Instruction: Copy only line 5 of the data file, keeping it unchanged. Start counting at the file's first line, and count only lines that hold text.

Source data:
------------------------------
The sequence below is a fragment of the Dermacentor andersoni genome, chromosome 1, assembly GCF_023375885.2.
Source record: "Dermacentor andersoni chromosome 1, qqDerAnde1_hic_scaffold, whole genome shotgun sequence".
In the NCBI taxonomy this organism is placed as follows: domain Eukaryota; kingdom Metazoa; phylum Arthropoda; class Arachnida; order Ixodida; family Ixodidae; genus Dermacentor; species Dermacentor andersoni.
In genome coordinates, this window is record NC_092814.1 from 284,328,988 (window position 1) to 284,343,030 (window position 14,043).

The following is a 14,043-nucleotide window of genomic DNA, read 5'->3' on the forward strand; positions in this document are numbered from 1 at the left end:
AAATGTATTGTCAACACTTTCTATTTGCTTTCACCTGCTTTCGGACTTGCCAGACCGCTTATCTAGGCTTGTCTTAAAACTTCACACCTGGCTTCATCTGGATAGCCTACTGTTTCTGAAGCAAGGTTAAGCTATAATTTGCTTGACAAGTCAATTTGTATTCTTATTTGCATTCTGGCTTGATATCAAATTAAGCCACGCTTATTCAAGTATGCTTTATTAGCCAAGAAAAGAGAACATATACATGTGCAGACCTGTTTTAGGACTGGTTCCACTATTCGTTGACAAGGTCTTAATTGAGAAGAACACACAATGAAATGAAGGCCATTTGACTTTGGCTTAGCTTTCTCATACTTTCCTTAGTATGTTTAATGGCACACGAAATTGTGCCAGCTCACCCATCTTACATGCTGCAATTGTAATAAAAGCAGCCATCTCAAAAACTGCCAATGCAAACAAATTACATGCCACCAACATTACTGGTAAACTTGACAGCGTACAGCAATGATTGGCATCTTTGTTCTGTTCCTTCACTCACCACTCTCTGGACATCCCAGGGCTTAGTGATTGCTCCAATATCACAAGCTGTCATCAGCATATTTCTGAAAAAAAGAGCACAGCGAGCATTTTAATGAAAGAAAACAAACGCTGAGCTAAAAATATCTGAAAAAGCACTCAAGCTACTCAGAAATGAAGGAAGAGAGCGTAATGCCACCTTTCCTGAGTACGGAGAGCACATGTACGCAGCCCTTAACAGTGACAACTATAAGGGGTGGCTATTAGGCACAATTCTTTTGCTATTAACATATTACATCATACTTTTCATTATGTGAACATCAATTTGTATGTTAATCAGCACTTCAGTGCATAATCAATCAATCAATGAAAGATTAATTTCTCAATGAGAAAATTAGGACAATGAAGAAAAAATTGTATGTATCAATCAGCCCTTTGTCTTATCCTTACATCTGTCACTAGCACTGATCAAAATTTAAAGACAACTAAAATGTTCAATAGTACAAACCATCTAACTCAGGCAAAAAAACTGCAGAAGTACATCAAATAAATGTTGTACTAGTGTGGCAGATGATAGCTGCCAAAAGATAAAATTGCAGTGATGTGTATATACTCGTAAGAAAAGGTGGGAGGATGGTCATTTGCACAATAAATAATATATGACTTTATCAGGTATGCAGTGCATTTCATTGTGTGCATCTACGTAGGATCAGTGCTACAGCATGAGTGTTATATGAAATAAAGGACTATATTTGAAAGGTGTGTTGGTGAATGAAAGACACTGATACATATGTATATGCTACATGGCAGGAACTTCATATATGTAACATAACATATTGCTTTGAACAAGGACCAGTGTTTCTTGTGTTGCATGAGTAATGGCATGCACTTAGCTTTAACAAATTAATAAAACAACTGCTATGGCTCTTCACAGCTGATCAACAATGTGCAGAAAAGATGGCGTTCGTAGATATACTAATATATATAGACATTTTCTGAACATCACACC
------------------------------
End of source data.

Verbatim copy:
The following is a 14,043-nucleotide window of genomic DNA, read 5'->3' on the forward strand; positions in this document are numbered from 1 at the left end: